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Asus' X99-A motherboard reviewed

Distilled down to the essentials

Asus' X99 Deluxe provided our first taste of the next-gen goodness available in Haswell-E and its associated X99 chipset. The board pairs the platform's prodigious I/O bandwidth with loads of auxiliary peripherals, wicked-fast Wi-Fi, and a bunch of extra features and accessories. It's the motherboard equivalent of a burger loaded with multiple patties, bacon, fried onions, sautéed mushrooms, three kinds of cheese, and a fried egg... in addition to all the usual fixin's.

Although the Deluxe is delicious, it's a little over the top. The nearly $400 asking price is also tough to swallow for those who won't fully exploit the board's excess. For most enthusiasts, the X99-A looks like a more manageable meal. Asus' most affordable Haswell-E offering distills the Deluxe down to its essential ingredients without losing sight of the platform's strengths. Asking price: only $274.99 online.

Like its Deluxe daddy, the X99-A follows a monochromatic theme. Asus didn't just strip a few chips off the higher-end model and slap on the name, though. The X99-A has a different PCB with a reconfigured slot layout. The electrical components seem to be the same, but their deployment is slightly different—and, in some cases, more sparing.

One of the biggest layout changes is the relocation of the M.2 slot. Instead of poking out vertically near the ATX power connector, the X99-A's mini SSD mount runs parallel to the PCB in the bottom-right corner of the board. That location still provides enough room to host M.2 22110 drives up to 110 mm (4.3") long.

Like Asus' other Haswell-E boards, the X99-A has a proprietary "OC Socket" with more pins than the standard LGA2011-v3 design prescribed by Intel. These pins make contact with untapped pads on the processor, and they purportedly prevent unwanted voltage drops in highly overclocked systems. Asus' promotional literature references a CPU running at 1.8V, an extreme voltage even for chips swimming in liquid nitrogen, so it's unclear how much benefit there is for conventional overclockers bound by off-the-shelf coolers—and stuck with retail chips rather than cherry-picked samples.

For what it's worth, Asus also claims the OC Socket enables higher memory speeds and tighter timings. The X99-A supports DDR4-3000 speeds even with all eight of its DIMM slots populated.

DDR4 modules are loaded into matching rows that flank the CPU to the east and west. A VRM heatsink looms to the north, while graphics cards threaten from the south, putting the socket in the center of a very crowded region. We can't test every hardware combination for compatibility, so we've provided some clearance measurements below. We're now taking measurements from the center of the socket, which should make them easier to compare to the dimensions published by cooler makers. Thanks to TR reader Meadows for the suggestion.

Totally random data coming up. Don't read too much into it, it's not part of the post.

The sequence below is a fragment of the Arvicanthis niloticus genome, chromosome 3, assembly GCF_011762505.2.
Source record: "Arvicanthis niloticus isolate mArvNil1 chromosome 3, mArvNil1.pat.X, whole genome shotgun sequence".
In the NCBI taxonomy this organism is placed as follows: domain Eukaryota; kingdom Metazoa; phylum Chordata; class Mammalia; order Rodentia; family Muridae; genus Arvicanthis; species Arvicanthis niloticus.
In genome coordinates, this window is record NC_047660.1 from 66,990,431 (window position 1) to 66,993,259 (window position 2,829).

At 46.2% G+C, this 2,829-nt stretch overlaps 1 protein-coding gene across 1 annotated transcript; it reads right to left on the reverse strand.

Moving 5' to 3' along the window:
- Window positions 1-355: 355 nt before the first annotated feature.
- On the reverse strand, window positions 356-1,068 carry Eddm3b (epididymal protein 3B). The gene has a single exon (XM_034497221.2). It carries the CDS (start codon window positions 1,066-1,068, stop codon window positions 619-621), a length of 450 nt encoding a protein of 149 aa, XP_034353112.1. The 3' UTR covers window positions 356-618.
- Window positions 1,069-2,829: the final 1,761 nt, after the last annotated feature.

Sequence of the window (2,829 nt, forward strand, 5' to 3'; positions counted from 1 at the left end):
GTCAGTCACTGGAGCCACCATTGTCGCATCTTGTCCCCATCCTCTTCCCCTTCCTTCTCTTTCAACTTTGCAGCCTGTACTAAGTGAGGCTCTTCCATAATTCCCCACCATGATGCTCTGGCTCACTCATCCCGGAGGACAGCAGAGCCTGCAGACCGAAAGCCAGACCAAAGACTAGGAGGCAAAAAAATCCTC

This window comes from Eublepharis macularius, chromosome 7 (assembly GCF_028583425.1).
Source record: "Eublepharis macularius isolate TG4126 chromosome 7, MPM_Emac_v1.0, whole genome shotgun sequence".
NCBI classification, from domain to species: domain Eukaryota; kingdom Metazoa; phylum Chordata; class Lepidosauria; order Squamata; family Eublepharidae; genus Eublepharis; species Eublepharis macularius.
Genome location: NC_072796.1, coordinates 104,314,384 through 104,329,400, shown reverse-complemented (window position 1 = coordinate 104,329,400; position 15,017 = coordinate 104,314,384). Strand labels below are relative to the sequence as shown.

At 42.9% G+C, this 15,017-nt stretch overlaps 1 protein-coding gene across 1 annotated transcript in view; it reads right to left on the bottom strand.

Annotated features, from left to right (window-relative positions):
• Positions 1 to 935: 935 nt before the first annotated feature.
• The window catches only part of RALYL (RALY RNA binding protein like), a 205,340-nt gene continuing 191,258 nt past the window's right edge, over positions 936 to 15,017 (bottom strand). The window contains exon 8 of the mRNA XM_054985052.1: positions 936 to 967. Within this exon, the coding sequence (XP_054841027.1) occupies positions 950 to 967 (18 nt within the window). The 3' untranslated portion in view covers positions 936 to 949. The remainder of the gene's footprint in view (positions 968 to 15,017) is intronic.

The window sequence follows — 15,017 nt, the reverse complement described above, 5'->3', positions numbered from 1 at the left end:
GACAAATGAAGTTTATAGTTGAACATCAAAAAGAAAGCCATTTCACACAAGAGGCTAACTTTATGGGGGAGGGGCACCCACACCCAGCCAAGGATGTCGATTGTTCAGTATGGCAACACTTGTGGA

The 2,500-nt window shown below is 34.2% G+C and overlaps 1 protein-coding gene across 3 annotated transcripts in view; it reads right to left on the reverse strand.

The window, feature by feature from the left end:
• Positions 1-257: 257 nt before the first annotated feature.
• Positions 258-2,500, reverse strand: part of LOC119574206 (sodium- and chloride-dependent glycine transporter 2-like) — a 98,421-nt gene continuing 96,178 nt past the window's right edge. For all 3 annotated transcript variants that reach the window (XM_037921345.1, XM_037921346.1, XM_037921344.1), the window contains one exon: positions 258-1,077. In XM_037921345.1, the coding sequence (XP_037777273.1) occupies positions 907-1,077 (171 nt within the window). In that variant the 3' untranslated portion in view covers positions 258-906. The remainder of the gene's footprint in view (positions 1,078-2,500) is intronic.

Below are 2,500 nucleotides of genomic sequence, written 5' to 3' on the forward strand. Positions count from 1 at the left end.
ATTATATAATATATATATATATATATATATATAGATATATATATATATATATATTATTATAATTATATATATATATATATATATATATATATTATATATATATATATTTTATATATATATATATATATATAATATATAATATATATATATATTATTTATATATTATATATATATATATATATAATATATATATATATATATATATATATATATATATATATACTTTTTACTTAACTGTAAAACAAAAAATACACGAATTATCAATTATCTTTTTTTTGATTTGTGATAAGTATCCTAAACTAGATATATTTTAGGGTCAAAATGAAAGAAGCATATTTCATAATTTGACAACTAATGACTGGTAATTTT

The VRM heatsinks are short enough to stay mostly out of the way. However, memory with taller heat spreaders could conflict with aftermarket coolers that branch out from the socket.

Note that we've measured the distances to two sets of memory slots. The pair farther from the socket is occupied by four-DIMM configs, while the closer couple is needed only with six- and eight-DIMM setups.

Six expansion slots match the total on the Deluxe, but only the first, fourth, and sixth connect to the CPU, capping CrossFire and SLI support at three cards. Multi-GPU teaming schemes experiencing diminishing returns after two cards, so the lack of four-way support isn't a serious limitation. At least the slot spacing leaves enough room for three-way configs with dual-slot coolers and duallie combos with triple-slot coolers.

The distribution of PCI Express lanes to the expansion slots and onboard peripherals depends on multiple factors, including whether the CPU has 28 or 40 PCIe lanes enabled. (The Core i7-5820K is restricted to 28 lanes, while the 5930K and 5960X have 40.) We've mapped the possible configurations in the diagram below. The slot order matches the image above, and clicking the buttons adjusts the distribution for different CPUs.

The M.2 and last PCIe x16 slot share Gen3 lanes from the CPU. That arrangement is more about switching than sharing, though. The four lanes available to the M.2 can be re-routed to fuel the expansion slot, but the two can't be used simultaneously.

On the chipset front, the first x1 and second x16 slots share Gen2 bandwidth with the auxiliary USB controller. Assigning four lanes to the x16 slot via the firmware effectively disables its companions, which otherwise get one lane each. The X99's remaining lanes are solely devoted to the second x1 slot, the LAN controller, and the SATA Express port.

SATA Express brings us nicely to the X99-A's storage payload, which we'll explore on the next page.